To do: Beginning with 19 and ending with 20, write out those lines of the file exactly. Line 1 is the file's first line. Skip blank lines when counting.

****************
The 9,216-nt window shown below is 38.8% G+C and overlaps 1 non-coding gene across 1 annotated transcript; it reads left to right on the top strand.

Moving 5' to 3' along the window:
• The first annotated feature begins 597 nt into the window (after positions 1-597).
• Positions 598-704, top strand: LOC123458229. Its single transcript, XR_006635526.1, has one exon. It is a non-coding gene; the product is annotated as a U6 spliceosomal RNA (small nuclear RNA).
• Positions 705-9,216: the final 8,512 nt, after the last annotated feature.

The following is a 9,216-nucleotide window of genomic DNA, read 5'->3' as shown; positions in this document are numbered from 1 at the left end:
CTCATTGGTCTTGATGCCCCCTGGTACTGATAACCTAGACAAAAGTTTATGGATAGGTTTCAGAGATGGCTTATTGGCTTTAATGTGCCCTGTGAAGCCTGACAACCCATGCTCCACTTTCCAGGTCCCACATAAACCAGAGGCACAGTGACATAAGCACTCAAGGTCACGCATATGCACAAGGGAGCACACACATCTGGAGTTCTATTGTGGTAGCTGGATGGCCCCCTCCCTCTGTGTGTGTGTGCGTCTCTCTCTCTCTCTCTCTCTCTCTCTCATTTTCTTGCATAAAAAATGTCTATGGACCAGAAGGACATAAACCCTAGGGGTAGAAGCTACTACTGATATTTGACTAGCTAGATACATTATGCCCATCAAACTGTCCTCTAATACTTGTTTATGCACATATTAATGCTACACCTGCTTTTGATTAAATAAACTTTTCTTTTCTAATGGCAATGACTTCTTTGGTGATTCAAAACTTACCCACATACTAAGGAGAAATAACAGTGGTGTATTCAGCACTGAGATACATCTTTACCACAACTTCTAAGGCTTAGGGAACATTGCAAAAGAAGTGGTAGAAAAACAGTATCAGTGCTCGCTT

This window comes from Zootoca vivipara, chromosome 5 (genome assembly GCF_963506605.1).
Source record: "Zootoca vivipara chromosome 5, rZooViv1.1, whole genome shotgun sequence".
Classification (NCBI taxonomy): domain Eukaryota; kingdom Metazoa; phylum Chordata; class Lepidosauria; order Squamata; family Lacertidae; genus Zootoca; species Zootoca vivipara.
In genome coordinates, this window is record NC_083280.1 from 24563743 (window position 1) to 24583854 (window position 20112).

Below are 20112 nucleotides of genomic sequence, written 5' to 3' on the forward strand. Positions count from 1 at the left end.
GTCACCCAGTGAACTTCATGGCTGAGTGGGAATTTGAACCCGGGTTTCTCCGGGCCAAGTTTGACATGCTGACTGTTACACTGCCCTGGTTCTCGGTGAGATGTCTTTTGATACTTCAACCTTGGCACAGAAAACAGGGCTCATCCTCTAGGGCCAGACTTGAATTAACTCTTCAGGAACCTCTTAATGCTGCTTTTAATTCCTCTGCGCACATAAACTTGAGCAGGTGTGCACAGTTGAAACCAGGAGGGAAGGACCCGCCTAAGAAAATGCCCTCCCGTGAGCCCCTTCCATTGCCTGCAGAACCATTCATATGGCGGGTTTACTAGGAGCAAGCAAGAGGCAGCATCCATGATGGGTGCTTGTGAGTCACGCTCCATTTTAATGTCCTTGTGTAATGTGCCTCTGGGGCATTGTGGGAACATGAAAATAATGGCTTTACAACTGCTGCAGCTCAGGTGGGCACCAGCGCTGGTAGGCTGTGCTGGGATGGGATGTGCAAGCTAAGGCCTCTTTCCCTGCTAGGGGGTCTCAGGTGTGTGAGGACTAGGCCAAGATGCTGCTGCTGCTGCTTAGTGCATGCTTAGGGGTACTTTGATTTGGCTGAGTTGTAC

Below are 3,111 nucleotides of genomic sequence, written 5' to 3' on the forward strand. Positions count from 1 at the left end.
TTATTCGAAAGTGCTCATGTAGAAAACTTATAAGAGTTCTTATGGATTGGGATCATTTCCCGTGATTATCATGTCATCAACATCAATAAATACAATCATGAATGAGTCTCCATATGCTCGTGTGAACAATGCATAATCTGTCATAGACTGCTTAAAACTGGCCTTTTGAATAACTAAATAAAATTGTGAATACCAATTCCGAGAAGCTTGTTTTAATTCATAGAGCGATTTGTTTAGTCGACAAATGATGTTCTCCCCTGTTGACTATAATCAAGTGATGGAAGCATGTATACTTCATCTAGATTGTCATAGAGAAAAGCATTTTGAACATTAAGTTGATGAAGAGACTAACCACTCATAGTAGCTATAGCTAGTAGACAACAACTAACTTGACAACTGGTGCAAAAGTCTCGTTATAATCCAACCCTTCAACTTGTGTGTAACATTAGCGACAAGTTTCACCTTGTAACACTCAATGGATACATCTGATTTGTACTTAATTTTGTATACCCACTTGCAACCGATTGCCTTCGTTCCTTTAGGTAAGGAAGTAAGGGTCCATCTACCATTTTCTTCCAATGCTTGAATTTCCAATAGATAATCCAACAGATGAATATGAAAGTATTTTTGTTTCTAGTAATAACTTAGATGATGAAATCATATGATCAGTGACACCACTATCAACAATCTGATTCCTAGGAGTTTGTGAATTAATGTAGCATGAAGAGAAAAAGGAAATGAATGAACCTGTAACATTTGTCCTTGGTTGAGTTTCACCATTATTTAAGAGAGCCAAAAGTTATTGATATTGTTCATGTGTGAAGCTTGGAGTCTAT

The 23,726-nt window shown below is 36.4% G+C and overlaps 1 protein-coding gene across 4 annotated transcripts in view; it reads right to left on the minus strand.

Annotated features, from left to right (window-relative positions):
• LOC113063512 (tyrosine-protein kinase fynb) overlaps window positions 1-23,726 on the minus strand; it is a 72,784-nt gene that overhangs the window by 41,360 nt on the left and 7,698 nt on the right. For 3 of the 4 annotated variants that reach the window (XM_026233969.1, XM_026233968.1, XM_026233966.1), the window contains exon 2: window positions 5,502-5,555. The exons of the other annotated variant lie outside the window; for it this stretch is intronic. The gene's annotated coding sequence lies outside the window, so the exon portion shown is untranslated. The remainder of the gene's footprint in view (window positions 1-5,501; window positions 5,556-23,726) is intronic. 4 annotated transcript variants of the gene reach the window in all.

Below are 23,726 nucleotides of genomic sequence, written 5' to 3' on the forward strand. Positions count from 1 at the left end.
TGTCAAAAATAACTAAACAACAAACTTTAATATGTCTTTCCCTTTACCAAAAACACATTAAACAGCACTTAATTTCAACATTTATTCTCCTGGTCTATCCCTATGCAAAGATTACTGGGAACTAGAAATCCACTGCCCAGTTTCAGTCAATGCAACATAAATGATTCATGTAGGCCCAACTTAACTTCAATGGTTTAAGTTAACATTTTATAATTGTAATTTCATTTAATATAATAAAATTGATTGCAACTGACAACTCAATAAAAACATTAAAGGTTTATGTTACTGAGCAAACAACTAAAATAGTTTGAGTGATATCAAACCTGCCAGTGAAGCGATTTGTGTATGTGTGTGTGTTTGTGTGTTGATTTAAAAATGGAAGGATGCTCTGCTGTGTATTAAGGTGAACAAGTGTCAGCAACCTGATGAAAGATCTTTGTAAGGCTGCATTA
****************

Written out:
Below are 23,726 nucleotides of genomic sequence, written 5' to 3' on the forward strand. Positions count from 1 at the left end.
TGTCAAAAATAACTAAACAACAAACTTTAATATGTCTTTCCCTTTACCAAAAACACATTAAACAGCACTTAATTTCAACATTTATTCTCCTGGTCTATCCCTATGCAAAGATTACTGGGAACTAGAAATCCACTGCCCAGTTTCAGTCAATGCAACATAAATGATTCATGTAGGCCCAACTTAACTTCAATGGTTTAAGTTAACATTTTATAATTGTAATTTCATTTAATATAATAAAATTGATTGCAACTGACAACTCAATAAAAACATTAAAGGTTTATGTTACTGAGCAAACAACTAAAATAGTTTGAGTGATATCAAACCTGCCAGTGAAGCGATTTGTGTATGTGTGTGTGTTTGTGTGTTGATTTAAAAATGGAAGGATGCTCTGCTGTGTATTAAGGTGAACAAGTGTCAGCAACCTGATGAAAGATCTTTGTAAGGCTGCATTA